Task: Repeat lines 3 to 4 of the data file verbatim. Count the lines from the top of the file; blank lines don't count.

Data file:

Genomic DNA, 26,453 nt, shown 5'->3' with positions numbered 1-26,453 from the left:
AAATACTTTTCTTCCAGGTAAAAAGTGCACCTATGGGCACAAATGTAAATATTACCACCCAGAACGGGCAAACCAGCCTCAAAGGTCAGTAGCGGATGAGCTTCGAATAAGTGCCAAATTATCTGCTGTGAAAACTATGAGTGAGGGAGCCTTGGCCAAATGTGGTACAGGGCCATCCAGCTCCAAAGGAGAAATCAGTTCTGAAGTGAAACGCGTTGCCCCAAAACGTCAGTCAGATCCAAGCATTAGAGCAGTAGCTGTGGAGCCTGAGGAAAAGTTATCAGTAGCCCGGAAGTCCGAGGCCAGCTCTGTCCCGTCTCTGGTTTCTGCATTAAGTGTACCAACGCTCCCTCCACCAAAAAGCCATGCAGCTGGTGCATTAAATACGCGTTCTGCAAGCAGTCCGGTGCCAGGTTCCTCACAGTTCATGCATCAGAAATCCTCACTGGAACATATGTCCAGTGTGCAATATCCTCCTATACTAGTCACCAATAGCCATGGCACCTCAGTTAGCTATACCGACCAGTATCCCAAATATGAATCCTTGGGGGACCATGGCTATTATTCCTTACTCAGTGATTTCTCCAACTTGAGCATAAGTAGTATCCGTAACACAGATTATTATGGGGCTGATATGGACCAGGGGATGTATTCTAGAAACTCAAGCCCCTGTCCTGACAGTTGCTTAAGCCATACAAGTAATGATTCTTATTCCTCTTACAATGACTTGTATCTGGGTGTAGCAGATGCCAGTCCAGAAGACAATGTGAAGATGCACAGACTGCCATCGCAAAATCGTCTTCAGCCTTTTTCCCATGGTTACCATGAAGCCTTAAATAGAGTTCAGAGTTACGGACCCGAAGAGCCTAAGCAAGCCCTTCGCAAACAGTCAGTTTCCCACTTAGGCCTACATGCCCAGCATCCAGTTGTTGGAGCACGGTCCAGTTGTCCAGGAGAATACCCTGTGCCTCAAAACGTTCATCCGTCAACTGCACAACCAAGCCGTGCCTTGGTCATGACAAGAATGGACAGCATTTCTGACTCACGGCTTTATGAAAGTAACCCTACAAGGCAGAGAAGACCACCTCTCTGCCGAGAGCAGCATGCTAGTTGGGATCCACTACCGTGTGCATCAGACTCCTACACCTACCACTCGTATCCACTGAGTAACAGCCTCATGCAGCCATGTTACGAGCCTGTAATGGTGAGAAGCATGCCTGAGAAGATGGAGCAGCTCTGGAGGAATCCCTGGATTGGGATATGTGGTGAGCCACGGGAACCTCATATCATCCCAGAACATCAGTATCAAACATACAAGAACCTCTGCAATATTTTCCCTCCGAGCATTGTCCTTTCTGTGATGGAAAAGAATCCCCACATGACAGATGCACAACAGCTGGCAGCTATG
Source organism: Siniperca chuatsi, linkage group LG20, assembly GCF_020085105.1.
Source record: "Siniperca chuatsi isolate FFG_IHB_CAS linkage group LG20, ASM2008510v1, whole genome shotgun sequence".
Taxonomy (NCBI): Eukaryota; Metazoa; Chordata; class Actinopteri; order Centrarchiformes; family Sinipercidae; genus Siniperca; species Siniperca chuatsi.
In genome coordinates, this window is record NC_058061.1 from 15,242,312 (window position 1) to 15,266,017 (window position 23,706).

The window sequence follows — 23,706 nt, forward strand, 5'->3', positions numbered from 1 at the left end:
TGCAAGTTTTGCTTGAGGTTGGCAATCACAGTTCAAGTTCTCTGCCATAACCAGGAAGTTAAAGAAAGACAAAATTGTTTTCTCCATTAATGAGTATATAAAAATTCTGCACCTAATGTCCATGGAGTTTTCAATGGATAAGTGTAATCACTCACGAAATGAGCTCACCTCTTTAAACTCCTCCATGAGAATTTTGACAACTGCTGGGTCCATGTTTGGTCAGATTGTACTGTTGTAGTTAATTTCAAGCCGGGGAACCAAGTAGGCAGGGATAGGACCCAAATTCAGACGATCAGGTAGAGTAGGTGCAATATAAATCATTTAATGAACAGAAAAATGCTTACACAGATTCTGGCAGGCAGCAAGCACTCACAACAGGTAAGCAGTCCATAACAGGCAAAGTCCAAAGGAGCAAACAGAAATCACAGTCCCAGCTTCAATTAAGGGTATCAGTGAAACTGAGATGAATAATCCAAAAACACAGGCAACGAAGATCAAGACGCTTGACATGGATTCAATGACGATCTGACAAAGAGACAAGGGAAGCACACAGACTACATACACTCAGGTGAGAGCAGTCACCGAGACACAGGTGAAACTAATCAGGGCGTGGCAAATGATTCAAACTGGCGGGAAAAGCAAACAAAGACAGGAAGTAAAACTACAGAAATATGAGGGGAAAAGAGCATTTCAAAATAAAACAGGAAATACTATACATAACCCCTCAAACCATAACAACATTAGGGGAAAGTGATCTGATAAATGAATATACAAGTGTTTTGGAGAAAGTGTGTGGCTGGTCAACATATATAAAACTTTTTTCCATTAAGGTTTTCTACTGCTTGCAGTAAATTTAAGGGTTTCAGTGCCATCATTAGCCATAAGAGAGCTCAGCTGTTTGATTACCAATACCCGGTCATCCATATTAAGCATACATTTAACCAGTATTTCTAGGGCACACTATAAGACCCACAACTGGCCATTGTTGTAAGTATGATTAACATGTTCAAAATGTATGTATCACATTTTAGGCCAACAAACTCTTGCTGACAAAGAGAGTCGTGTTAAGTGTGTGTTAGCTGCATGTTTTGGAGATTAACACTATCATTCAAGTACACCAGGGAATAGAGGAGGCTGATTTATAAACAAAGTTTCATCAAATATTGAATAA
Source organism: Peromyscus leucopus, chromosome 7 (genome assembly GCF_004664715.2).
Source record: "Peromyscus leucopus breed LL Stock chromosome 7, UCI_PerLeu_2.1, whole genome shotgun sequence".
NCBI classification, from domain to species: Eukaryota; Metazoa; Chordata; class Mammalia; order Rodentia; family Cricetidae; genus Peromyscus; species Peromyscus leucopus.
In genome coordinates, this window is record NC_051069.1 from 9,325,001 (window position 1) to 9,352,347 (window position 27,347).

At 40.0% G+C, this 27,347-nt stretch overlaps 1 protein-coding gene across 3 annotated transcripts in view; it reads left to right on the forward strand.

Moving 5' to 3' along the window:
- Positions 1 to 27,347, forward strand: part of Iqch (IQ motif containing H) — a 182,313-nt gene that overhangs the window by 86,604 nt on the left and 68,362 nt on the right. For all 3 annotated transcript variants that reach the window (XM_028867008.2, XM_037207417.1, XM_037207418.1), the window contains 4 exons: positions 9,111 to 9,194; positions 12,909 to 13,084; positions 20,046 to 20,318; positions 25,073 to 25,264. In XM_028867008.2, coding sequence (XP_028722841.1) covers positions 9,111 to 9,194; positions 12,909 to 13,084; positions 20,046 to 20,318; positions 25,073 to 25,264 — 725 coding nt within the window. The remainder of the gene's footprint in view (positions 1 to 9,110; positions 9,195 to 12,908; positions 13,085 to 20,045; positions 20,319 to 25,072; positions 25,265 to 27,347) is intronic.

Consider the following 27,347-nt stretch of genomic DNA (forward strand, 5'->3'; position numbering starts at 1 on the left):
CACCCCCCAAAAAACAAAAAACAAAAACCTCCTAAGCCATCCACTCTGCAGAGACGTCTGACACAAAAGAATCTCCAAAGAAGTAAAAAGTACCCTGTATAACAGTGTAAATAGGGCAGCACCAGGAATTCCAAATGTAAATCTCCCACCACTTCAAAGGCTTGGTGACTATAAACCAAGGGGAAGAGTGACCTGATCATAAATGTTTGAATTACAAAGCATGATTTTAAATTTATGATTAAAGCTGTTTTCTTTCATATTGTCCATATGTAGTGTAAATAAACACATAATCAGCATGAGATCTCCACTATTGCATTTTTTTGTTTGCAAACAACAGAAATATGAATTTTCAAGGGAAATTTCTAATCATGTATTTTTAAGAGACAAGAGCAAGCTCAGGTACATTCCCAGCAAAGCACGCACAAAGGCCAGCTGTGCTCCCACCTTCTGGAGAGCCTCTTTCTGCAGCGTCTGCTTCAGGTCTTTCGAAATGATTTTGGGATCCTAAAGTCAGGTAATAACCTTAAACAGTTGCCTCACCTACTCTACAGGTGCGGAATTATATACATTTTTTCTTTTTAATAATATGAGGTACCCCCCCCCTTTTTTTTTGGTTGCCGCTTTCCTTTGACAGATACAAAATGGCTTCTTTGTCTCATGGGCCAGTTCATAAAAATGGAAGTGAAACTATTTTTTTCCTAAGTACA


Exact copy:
Source organism: Siniperca chuatsi, linkage group LG20, assembly GCF_020085105.1.
Source record: "Siniperca chuatsi isolate FFG_IHB_CAS linkage group LG20, ASM2008510v1, whole genome shotgun sequence".